Santiago de Compostela - Part 1 - Orlando / Florida Guide
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If you are a serious hiker then this is the place you dream about while walking Spain’s Camino de Santiago, but what to do when you finally get there?
Before you arrive the town is seen from a distance which is usually on top of Monte do Gozo, which is 3km away. The ancient city of Santiago de Compostela appears as an intriguing cluster of terracotta roofs and cobbled streets, all leading to the spires of the medieval cathedral at its heart. At this distance it appears almost dreamlike, a fabled mirage on the horizon. That’s exactly what it has been for the many hikers of the world famous Camino de Santiago, a long-distance path, or more accurately collection of paths, that ends in this Galician enclave in Spain’s north-west corner. What happens when you ask anyone who has completed a long distance walk how it feels to reach the end? Well they will likely look wistful, try to sound positive, but paint an anticlimactic finish. Part of the problem is that after days on a long walk, with a mission each day, stopping is disorientating. Reaching Santiago is no exception and there are two reasons.
The first stumbling block is expectation. Google the city before you reach it and you will find no end of beautiful photos depicting its namesake cathedral’s glorious façade basking in the sunshine. Until recently this was not the sight that greeted you. Its Pórtico de la Gloria has, since 2012, been encased in scaffolding while vital maintenance work is slowly undertaken. The completion date was some time in 2018 and most people with experience of Spanish estimates were expecting more like 2020. However in July 2018 the work was completed. The other issue with these images is that in truth it rains here, and I mean a lot. The second reason is that most people don’t actually know what to do when they finally arrive in Santiago, and it’s difficult to find someone to advise you. So while you can’t change the weather, you can arrive, no matter how much of trail you’ve walked, armed with a plan to make the most of it.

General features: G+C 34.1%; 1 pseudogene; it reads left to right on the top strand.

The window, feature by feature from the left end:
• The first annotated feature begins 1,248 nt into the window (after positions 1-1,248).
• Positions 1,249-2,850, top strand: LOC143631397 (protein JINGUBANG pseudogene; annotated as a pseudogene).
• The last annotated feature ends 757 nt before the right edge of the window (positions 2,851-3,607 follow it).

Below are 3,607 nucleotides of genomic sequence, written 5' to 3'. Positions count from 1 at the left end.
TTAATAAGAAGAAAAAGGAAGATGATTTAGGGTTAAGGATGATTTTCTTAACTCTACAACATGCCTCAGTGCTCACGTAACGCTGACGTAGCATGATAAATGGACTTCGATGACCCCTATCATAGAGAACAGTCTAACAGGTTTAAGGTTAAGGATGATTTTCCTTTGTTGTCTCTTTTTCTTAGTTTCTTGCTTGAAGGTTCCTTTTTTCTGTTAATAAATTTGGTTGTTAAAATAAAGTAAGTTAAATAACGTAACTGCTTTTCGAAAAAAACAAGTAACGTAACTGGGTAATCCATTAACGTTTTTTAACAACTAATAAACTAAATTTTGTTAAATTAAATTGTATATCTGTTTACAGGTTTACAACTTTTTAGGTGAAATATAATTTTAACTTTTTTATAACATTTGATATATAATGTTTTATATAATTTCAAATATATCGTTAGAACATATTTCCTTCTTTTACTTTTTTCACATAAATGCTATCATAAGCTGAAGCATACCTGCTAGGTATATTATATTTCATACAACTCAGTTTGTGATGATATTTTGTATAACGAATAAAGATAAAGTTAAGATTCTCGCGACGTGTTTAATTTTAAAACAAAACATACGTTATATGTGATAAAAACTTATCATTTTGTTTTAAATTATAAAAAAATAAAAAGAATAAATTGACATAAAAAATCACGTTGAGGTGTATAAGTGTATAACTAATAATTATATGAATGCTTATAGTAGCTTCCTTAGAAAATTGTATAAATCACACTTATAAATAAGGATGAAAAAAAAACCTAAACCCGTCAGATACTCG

So where do you stay?
If you want a top end experience for a taste of post pilgrimage luxury then head to what is frequently known as the ‘oldest hotel in the world’, the five-star Hostal dos Reis Católicos. As well as fine bedrooms, it has six luxurious suites with double rooms from €158 . If you want mid-range then try Hospedería San Martín Pinario which is opposite one of the cathedral entrances. The hotel is housed inside a converted 16th century monastery and your ‘cell’ may be basic but it’s full of character and a fitting way to end any hike on the Camino. Doubles are from €73. If you are on a tighter budget then there are ample albergues. These are cheap hostels that require you to have a pilgrim passport and limit you to one night’s stay. However even pilgrim rooms at this type hotel will be from €30 per person per night. As an alternative try Hospedería Tarela which is decent, well-located and clean, even if the rooms are a little small. Doubles start from €55.
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Page added on: 14 October 2018
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The following photos have been submitted by our villa owners for this article.
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